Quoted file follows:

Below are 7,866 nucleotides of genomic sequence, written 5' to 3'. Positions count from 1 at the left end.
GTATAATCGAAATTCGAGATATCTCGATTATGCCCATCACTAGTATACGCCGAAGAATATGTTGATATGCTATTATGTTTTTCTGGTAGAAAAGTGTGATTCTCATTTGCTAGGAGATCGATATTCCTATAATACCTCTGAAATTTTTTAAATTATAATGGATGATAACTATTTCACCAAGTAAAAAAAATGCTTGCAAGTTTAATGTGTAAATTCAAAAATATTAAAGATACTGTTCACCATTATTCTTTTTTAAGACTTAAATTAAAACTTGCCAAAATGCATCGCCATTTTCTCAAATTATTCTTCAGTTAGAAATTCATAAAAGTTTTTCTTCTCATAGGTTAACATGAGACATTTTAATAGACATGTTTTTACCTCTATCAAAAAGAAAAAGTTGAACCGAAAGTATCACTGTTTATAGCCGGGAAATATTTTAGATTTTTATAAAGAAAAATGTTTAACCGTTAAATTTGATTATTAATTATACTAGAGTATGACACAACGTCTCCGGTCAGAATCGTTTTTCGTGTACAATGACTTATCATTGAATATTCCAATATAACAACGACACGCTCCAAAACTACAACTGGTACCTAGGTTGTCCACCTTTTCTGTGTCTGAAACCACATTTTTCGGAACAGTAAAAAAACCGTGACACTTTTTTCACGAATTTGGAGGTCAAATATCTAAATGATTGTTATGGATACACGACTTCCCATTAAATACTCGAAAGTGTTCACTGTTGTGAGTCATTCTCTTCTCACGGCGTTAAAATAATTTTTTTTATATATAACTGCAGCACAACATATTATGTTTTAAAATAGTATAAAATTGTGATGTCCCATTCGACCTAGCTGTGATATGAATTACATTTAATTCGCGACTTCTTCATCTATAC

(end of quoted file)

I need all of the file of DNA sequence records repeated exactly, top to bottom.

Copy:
Below are 7,866 nucleotides of genomic sequence, written 5' to 3'. Positions count from 1 at the left end.
GTATAATCGAAATTCGAGATATCTCGATTATGCCCATCACTAGTATACGCCGAAGAATATGTTGATATGCTATTATGTTTTTCTGGTAGAAAAGTGTGATTCTCATTTGCTAGGAGATCGATATTCCTATAATACCTCTGAAATTTTTTAAATTATAATGGATGATAACTATTTCACCAAGTAAAAAAAATGCTTGCAAGTTTAATGTGTAAATTCAAAAATATTAAAGATACTGTTCACCATTATTCTTTTTTAAGACTTAAATTAAAACTTGCCAAAATGCATCGCCATTTTCTCAAATTATTCTTCAGTTAGAAATTCATAAAAGTTTTTCTTCTCATAGGTTAACATGAGACATTTTAATAGACATGTTTTTACCTCTATCAAAAAGAAAAAGTTGAACCGAAAGTATCACTGTTTATAGCCGGGAAATATTTTAGATTTTTATAAAGAAAAATGTTTAACCGTTAAATTTGATTATTAATTATACTAGAGTATGACACAACGTCTCCGGTCAGAATCGTTTTTCGTGTACAATGACTTATCATTGAATATTCCAATATAACAACGACACGCTCCAAAACTACAACTGGTACCTAGGTTGTCCACCTTTTCTGTGTCTGAAACCACATTTTTCGGAACAGTAAAAAAACCGTGACACTTTTTTCACGAATTTGGAGGTCAAATATCTAAATGATTGTTATGGATACACGACTTCCCATTAAATACTCGAAAGTGTTCACTGTTGTGAGTCATTCTCTTCTCACGGCGTTAAAATAATTTTTTTTATATATAACTGCAGCACAACATATTATGTTTTAAAATAGTATAAAATTGTGATGTCCCATTCGACCTAGCTGTGATATGAATTACATTTAATTCGCGACTTCTTCATCTATAC